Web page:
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Despite lack of permits, Santacon isn’t cancelled

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It’s beginning to look a lot like—whatever all of this is

A crowd of dozens of people dressed in red and white Santa Claus costumes, one of them carrying a tuba. Via Shutterstock

Santacon, SF’s rowdy annual yuletide assembly in Union Square, is set to ring in the holiday season again this year, even though the city says that, once again, the organizers have not secured proper permits.

Scheduled for December 7, Santacon is an annual public party and bar crawl featuring thousands of people dressed like Santa Claus and related holiday figures.

Now in its 25th year, Santacon started in SF and has since spread to cities like New York, Hong Kong, and Hanoi.

In 2018, Santacon briefly appeared to be cancelled in SF when the city’s Recreation and Parks Department denied the annual event permits.

Although Santacon has neither received nor sought such permits in the past, organizer Tom DiBell despaired over the refusal, nearly calling the Santa bash off. In the end, the event went on anyway, but in a smaller form than originally planned.

Recreation and Parks spokesperson Tamara Aparton tells Curbed SF that no one at Santacon asked for permits this year.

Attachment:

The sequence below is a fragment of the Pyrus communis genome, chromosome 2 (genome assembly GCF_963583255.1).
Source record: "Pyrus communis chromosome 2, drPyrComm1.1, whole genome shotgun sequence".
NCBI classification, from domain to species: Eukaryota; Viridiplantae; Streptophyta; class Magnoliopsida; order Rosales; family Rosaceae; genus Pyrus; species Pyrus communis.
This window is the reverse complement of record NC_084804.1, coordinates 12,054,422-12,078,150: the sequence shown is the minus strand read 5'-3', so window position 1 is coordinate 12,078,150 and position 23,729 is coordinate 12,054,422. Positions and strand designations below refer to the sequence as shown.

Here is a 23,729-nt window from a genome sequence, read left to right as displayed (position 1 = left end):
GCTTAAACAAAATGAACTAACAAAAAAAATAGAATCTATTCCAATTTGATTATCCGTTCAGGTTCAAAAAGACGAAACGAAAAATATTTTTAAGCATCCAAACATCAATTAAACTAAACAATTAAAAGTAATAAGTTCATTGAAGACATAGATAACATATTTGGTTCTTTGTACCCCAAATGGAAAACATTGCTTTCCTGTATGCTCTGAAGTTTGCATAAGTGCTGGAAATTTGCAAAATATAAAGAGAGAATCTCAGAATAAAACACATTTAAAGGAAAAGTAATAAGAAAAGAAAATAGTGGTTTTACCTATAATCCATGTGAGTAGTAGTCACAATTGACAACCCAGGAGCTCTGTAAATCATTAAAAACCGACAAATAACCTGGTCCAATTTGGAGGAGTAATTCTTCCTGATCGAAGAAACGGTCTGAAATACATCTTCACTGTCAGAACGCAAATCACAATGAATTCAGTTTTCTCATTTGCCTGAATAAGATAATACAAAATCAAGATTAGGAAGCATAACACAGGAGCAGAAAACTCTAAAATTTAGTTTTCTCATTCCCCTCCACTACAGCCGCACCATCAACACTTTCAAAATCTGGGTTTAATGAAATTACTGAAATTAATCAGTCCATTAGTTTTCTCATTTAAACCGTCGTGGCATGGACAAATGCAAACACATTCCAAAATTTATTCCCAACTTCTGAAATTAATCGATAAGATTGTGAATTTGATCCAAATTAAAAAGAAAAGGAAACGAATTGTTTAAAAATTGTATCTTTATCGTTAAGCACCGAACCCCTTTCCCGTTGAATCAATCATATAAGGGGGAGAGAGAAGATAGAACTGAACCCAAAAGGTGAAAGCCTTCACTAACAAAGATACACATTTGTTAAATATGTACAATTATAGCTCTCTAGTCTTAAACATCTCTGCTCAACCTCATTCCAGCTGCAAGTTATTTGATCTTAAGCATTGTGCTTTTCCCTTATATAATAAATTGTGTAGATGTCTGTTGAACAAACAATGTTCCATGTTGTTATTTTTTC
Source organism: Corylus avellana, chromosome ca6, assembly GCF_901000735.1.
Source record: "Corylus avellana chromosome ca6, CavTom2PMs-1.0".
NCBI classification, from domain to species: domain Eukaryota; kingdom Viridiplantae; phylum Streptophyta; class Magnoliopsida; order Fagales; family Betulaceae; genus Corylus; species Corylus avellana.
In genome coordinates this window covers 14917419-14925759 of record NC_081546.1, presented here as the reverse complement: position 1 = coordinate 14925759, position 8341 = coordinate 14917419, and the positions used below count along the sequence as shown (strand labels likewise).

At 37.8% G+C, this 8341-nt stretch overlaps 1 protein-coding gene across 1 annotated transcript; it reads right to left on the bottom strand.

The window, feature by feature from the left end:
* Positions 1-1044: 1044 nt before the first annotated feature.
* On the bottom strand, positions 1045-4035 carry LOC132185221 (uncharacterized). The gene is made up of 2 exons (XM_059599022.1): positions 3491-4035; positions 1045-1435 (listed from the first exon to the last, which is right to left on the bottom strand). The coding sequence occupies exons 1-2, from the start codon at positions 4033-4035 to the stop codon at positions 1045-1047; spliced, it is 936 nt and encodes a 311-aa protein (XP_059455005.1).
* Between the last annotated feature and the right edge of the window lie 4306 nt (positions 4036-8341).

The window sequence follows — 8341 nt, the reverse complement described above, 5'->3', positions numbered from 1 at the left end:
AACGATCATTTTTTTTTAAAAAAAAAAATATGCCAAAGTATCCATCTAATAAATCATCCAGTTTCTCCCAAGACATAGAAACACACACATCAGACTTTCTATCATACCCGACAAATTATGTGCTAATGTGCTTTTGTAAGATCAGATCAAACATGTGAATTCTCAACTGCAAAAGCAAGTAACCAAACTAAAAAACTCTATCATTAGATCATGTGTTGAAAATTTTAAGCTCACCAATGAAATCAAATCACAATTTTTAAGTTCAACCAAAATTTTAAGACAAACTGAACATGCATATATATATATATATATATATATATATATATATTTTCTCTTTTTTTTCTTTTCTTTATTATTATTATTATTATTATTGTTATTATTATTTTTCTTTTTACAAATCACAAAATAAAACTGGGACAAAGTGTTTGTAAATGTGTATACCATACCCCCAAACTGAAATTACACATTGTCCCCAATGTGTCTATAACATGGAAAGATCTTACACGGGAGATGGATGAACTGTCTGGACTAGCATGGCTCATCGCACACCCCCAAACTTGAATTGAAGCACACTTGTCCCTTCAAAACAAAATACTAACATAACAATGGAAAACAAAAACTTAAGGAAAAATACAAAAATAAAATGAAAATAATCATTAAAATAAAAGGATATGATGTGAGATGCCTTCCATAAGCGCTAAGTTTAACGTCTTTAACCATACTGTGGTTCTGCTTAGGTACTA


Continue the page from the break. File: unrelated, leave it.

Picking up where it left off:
Neither DiBell nor international Santacon organizers returned repeated requests for comment on whether the Santa Saturnalia would happen.

But the Santacon SF Facebook page confirms the event is going forward. “I’m going to meet with the police and try to assuage their fears and let them know that we are far more responsible than in years past,” DiBell writes.

He also warns con goers that many bar owners in SF don’t want to be on the SantaCon route anymore thanks to antics from years past and encouraged Santas to only patronize establishments where they were welcome. After last year’s event, two 21-year-old women were arrested after vandalizing Shalimar restaurant during a drunken rage.

A long set of guidelines for the event includes the warning, “Don’t get drunk.” Santacon 2018 saw six arrests for public drunkenness, plus four for fighting.

Despite its rowdy reputation, event organizers like to frame the event as a charitable occasion where visitors make donations to the group’s toy drive.

Although the Santas again don’t have permits, authorities tell Curbed SF it will intervene only in the case of specific behaviors like amplified noise.